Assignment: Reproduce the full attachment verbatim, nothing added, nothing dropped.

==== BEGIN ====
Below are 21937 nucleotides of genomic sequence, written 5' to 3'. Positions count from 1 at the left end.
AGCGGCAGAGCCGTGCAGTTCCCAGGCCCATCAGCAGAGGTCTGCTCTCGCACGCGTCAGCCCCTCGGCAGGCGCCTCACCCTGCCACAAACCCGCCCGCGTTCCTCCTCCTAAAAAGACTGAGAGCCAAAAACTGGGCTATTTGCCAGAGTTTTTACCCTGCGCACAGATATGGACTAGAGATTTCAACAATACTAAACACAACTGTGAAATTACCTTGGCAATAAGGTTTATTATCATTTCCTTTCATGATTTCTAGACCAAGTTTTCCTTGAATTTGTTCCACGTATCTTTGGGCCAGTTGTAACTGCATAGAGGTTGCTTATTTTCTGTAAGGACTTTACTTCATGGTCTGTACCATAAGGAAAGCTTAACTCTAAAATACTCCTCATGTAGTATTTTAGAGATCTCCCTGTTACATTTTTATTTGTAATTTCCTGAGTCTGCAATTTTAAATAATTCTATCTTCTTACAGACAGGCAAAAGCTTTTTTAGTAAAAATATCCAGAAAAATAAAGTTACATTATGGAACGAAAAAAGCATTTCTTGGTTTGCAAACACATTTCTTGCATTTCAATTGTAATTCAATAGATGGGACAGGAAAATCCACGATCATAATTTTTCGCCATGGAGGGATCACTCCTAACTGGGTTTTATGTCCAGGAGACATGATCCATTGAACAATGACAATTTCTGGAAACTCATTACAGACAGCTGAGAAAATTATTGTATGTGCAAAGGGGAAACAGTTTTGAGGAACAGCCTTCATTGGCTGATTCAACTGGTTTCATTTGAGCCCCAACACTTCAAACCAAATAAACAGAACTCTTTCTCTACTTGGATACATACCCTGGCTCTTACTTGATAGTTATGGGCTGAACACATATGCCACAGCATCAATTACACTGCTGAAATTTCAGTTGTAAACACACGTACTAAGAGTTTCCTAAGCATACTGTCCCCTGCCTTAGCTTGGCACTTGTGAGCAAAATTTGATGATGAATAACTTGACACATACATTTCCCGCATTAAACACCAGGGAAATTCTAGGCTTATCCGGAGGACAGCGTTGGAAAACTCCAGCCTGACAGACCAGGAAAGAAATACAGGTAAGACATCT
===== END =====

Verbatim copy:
Below are 21937 nucleotides of genomic sequence, written 5' to 3'. Positions count from 1 at the left end.
AGCGGCAGAGCCGTGCAGTTCCCAGGCCCATCAGCAGAGGTCTGCTCTCGCACGCGTCAGCCCCTCGGCAGGCGCCTCACCCTGCCACAAACCCGCCCGCGTTCCTCCTCCTAAAAAGACTGAGAGCCAAAAACTGGGCTATTTGCCAGAGTTTTTACCCTGCGCACAGATATGGACTAGAGATTTCAACAATACTAAACACAACTGTGAAATTACCTTGGCAATAAGGTTTATTATCATTTCCTTTCATGATTTCTAGACCAAGTTTTCCTTGAATTTGTTCCACGTATCTTTGGGCCAGTTGTAACTGCATAGAGGTTGCTTATTTTCTGTAAGGACTTTACTTCATGGTCTGTACCATAAGGAAAGCTTAACTCTAAAATACTCCTCATGTAGTATTTTAGAGATCTCCCTGTTACATTTTTATTTGTAATTTCCTGAGTCTGCAATTTTAAATAATTCTATCTTCTTACAGACAGGCAAAAGCTTTTTTAGTAAAAATATCCAGAAAAATAAAGTTACATTATGGAACGAAAAAAGCATTTCTTGGTTTGCAAACACATTTCTTGCATTTCAATTGTAATTCAATAGATGGGACAGGAAAATCCACGATCATAATTTTTCGCCATGGAGGGATCACTCCTAACTGGGTTTTATGTCCAGGAGACATGATCCATTGAACAATGACAATTTCTGGAAACTCATTACAGACAGCTGAGAAAATTATTGTATGTGCAAAGGGGAAACAGTTTTGAGGAACAGCCTTCATTGGCTGATTCAACTGGTTTCATTTGAGCCCCAACACTTCAAACCAAATAAACAGAACTCTTTCTCTACTTGGATACATACCCTGGCTCTTACTTGATAGTTATGGGCTGAACACATATGCCACAGCATCAATTACACTGCTGAAATTTCAGTTGTAAACACACGTACTAAGAGTTTCCTAAGCATACTGTCCCCTGCCTTAGCTTGGCACTTGTGAGCAAAATTTGATGATGAATAACTTGACACATACATTTCCCGCATTAAACACCAGGGAAATTCTAGGCTTATCCGGAGGACAGCGTTGGAAAACTCCAGCCTGACAGACCAGGAAAGAAATACAGGTAAGACATCT